Second, of the various methods under consideration to cut back these emissions, a carbon tax is the simplest, fairest and most direct in that it would apply to all sources of carbon emissions.

Some of the reasons why this is so are listed below:  (Much of this material has been adapted from essays available from the Carbon Tax Center and from the book, The Case for a Carbon Tax, by Shi-Ling Hsu, 2011.)

Some reasons why a carbon tax is the best approach

1) A carbon tax is more economically efficient than other approaches.

Other approaches include cap-and-trade (establishing an overall carbon emissions cap and emissions allowances, portions of the total allowed emission, that can be traded), and command-and-control (limiting carbon emissions from specific emission sources). Each of these two would target and control emissions from a subset of all emitting sources. A third approach, subsidies, would target for encouragement specific technologies or industries. Proponents of these other approaches often seem to believe that these approaches would not impose costs on anyone but the entities directly regulated. But in the long run, it is inevitable that virtually all of the costs of other approaches to cut carbon emissions will be passed on to consumers. However, because the imposition of costs would be selective, the course of the passing on of the costs could be torturous and rife with possibilities for poor investments and corruption.

But a carbon tax, levied on all fuels based on their carbon content, and ideally, including methane as well, would affect all processes and products that are made with the combustion of fossil fuels. It would send a clear and uniform price signal to a vast variety of carbon dioxide-emitting sources.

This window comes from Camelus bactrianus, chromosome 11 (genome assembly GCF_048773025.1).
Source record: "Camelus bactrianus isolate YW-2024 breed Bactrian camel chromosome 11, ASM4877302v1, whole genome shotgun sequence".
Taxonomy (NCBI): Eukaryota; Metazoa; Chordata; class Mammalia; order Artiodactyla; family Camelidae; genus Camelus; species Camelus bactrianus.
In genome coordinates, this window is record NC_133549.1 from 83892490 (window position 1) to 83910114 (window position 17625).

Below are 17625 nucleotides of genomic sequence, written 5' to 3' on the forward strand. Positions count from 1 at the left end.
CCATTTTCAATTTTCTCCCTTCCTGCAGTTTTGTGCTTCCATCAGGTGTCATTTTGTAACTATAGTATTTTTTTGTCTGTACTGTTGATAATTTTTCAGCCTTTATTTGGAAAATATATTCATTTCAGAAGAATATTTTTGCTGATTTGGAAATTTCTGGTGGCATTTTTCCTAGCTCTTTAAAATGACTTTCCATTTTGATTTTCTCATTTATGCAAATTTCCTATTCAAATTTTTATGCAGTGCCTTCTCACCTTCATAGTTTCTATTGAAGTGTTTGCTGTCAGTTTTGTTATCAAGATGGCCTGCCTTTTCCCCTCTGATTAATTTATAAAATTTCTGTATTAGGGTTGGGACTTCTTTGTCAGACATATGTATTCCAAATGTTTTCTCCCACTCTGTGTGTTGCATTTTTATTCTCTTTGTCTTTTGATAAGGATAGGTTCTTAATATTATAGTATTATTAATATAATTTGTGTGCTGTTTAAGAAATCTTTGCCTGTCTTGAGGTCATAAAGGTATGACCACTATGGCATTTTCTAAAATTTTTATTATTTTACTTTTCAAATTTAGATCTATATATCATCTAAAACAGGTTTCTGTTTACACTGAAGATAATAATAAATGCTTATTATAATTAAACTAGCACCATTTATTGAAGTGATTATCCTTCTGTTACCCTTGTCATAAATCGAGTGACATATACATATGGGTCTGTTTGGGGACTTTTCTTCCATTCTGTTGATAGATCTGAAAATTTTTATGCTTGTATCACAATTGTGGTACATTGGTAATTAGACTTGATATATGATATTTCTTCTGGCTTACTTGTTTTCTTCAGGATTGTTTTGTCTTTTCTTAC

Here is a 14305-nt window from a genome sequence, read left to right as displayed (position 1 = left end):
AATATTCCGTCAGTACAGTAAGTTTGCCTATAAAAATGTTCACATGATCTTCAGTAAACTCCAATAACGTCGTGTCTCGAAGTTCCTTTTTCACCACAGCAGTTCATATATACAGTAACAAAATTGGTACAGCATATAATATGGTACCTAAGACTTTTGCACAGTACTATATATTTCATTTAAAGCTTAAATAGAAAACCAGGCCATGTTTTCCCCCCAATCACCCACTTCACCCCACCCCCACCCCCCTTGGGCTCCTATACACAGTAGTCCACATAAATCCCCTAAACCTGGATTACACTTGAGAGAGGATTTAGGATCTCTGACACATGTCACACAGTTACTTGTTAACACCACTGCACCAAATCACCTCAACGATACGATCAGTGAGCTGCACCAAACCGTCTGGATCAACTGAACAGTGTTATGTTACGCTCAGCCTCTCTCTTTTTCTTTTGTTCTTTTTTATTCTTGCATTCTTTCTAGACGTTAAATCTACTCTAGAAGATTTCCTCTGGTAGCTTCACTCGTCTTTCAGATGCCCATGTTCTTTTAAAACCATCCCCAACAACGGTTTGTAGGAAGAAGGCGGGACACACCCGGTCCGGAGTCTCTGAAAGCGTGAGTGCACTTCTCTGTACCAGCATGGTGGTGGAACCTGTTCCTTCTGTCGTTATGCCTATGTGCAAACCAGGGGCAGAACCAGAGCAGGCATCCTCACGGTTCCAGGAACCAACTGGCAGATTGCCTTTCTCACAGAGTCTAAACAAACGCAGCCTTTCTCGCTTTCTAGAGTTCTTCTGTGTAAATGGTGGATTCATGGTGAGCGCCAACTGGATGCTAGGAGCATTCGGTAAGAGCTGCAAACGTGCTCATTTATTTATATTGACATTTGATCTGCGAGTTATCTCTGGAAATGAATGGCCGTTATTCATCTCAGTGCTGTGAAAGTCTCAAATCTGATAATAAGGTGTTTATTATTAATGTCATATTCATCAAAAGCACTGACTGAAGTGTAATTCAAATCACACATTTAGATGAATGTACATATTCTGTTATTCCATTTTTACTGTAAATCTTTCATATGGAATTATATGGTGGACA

An important aspect of economic efficiency is the avoidance of excessive formation of capital that can become “stranded.” Because the price signal from a steadily increasing tax would start small, and build over time, it should offer a clear picture to would-be investors of whether an approach would pay off. Excessive capital asset formation is a risk when the government picks winners by subsidizing certain industries. For example, recently, before the poor net energy of ethanol produced from corn was widely understood, ethanol production enjoyed large subsidies. A number of ethanol production plants were built that today appear likely to have a poor economic future. If these plants become of little value, they will be stranded assets; capital that is lost to the economic system.

Because it would send a direct and immediate price signal to all users of fossil fuels, a carbon tax is less likely than other approaches to lead to stranded assets.

2) A carbon tax would not interfere with other regulatory instruments or jurisdictions.

Besides the other major types of carbon control that have been tried, as discussed above, additional methods of cutting carbon emissions and developing renewable sources of energy are likely to be developed.

A carbon tax could co-exist with these other approaches without causing conflicts or confusions.

3) A carbon tax would be relatively easy to administer.

Levying a tax is something that governments have traditionally done.  Administrative agencies are already in place that collect taxes.  Taxation processes could be adapted to include a tax on the carbon content of fuels, and should include a tax, weighted by global warming potential, on direct releases of unburned fuel (e.g. methane leaks, oil spills) to the environment.  Implementing a carbon tax would essentially require only the setting of tax levels and establishment of a phase-in schedule.